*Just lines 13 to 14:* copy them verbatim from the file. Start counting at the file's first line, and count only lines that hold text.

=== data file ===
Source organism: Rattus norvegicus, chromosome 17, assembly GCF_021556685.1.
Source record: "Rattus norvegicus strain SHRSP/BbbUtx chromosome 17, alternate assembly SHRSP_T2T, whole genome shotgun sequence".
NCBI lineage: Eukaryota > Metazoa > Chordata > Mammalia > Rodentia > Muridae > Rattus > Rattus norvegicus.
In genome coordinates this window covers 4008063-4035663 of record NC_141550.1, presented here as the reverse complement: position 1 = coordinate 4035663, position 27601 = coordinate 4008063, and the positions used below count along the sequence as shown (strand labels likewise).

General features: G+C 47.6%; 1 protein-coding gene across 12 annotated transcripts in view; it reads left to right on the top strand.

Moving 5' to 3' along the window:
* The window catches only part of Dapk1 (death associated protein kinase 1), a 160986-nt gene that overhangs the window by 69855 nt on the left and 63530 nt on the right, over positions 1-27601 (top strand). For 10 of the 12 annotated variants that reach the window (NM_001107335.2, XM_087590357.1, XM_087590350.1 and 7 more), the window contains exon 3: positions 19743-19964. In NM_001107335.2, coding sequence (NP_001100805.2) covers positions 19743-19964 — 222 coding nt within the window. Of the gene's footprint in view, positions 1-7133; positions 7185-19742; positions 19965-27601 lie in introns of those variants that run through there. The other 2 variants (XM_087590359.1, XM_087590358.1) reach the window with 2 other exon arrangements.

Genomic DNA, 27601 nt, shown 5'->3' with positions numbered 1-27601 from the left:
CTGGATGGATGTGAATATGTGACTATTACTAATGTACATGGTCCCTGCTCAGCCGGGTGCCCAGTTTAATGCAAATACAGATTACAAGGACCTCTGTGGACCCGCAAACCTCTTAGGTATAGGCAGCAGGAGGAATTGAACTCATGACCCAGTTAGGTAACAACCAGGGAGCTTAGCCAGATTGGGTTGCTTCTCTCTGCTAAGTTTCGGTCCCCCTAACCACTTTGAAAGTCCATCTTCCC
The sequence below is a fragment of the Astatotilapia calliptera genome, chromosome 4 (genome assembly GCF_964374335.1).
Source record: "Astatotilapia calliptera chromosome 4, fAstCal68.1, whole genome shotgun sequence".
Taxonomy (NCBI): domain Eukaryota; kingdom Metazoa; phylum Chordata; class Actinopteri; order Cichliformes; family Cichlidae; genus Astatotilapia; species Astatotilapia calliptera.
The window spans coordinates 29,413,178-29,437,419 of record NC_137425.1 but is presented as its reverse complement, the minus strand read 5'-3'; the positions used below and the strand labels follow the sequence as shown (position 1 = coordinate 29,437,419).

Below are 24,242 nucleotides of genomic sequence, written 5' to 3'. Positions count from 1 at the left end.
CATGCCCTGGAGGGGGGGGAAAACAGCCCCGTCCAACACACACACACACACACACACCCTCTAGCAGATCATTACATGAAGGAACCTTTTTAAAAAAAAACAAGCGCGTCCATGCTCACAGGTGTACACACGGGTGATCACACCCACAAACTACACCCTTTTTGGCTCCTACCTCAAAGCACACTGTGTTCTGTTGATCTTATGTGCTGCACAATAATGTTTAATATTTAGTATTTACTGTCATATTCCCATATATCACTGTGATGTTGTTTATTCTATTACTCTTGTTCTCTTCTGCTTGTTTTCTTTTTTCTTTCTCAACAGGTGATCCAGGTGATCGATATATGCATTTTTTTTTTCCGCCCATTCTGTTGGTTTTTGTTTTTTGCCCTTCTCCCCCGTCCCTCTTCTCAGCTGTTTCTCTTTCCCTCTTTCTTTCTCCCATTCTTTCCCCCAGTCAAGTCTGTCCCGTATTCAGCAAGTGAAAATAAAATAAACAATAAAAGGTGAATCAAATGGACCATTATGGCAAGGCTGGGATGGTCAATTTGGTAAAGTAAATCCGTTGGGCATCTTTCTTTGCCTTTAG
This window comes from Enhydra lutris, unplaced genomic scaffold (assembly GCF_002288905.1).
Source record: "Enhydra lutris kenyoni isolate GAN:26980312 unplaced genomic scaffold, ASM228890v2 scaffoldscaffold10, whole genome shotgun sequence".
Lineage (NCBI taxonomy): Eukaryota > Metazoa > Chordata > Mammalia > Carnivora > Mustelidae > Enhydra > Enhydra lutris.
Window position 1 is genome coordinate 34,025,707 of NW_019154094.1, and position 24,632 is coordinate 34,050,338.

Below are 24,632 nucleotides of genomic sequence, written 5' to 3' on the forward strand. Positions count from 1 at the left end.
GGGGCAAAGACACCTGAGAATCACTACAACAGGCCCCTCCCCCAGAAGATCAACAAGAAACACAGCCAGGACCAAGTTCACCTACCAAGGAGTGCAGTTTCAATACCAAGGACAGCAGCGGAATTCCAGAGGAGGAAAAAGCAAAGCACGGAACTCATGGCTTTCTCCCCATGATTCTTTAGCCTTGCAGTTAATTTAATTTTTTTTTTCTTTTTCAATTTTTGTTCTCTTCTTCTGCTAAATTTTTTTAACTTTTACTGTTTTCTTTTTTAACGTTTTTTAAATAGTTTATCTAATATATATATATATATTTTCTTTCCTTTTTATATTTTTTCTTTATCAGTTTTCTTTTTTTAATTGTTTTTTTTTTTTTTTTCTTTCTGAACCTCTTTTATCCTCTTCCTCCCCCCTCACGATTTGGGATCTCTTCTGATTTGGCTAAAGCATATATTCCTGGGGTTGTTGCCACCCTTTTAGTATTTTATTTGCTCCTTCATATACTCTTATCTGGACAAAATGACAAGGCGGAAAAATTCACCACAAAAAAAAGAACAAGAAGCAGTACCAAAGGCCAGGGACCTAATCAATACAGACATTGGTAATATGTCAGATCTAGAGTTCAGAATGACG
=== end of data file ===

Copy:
The window spans coordinates 29,413,178-29,437,419 of record NC_137425.1 but is presented as its reverse complement, the minus strand read 5'-3'; the positions used below and the strand labels follow the sequence as shown (position 1 = coordinate 29,437,419).

Below are 24,242 nucleotides of genomic sequence, written 5' to 3'. Positions count from 1 at the left end.